background preloader

Ask A Physicist To Speak At Your Funeral

Ask A Physicist To Speak At Your Funeral
You want a physicist to speak at your funeral. You want the physicist to talk to your grieving family about the conservation of energy, so they will understand that your energy has not died. You want the physicist to remind your sobbing mother about the first law of thermodynamics; that no energy is created in the universe and none is destroyed. You want your mother to know that all your energy, ever vibration, every BTU of heat, every wave of every particle that was her beloved child remains with her in this world. You want the physicist to tell your weeping father that amid the energies of the cosmos, you gave as good as you got. And the physicist will remind the congregation of how much of all our energy is given off as heat. And you'll want the physicist to explain to those who loved you that they need not have faith; indeed, they should not have faith. This is a transcript of a speech given by writer and performer Aaron Freeman on NPR News "All Things Considered".

Kim's Counseling Corner - Childhood, Parenthood, and Everything In Between : Kim's Counseling Corner 1746 map of London now available as an incredibly detailed Google map The Centre for Metropolitan History and Museum of London Archaeology wanted a map that could help them visualise data from the 18th and 19th centuries. They started by taking John Rocque’s 1746 map of London, putting the 24 parts together, then georeferencing it. (For non-cartographers, georeferencing is “the process by which an electronic image of the earth is located on to the earth in the right place, so that the features it depicts overlie the same features shown on a current measured reality”.) The results were overlaid onto a Google map, and voila! You can travel through London as it was in 1746, and, as a added bonus, see the differences between then and now by moving the StreetView icon around. Example: in 1746, Southwark was mainly a giant field, but look at all the blue lines on top of it! The map is incredibly detailed — you can zoom in anywhere — and there are dozens of boats on the Thames, which is nice.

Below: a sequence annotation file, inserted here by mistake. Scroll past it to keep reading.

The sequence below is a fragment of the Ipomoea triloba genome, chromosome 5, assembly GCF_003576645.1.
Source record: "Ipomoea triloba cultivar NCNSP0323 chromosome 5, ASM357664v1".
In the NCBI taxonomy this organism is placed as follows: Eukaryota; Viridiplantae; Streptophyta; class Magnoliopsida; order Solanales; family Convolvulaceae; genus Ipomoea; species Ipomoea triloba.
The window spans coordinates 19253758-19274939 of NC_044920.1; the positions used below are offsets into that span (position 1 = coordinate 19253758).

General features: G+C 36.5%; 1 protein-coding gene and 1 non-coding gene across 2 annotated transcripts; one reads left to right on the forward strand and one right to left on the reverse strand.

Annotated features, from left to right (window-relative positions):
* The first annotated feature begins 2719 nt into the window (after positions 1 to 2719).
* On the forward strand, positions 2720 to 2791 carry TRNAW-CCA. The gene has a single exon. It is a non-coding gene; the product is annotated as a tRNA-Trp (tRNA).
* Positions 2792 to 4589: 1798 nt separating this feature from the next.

10 Japanese Travel Tips for Visiting America With the help of Google Translate (and an ability to interpret completely random sentence structure), an American can find out what kind of advice the Japanese give to their own countrymen on how to handle the peculiarities of American culture. Here are some things to look out for if you are visiting America from Japan. 1. There is a thing called “Dinner Plates.” In Japan, each person eating gets as many individual dishes as needed for the meal. 2. In Japan, hip hop clothes are considered stylish. 3. Manners with cars in America are really damn good. 4. In the U.S., they do not have a sense of superiority if they are able to drink a large amount. 5. In America, whether you are a student, working person, or housewife, you carefully make room for leisure time, weekdays and weekends. See Also: 4 Russian Travel Tips for Visiting America 6. If you put your bent middle and index fingers of both hands in the air, you are making finger quotation marks. 7. 8. Cashiers are slow. 9. 10. See Also: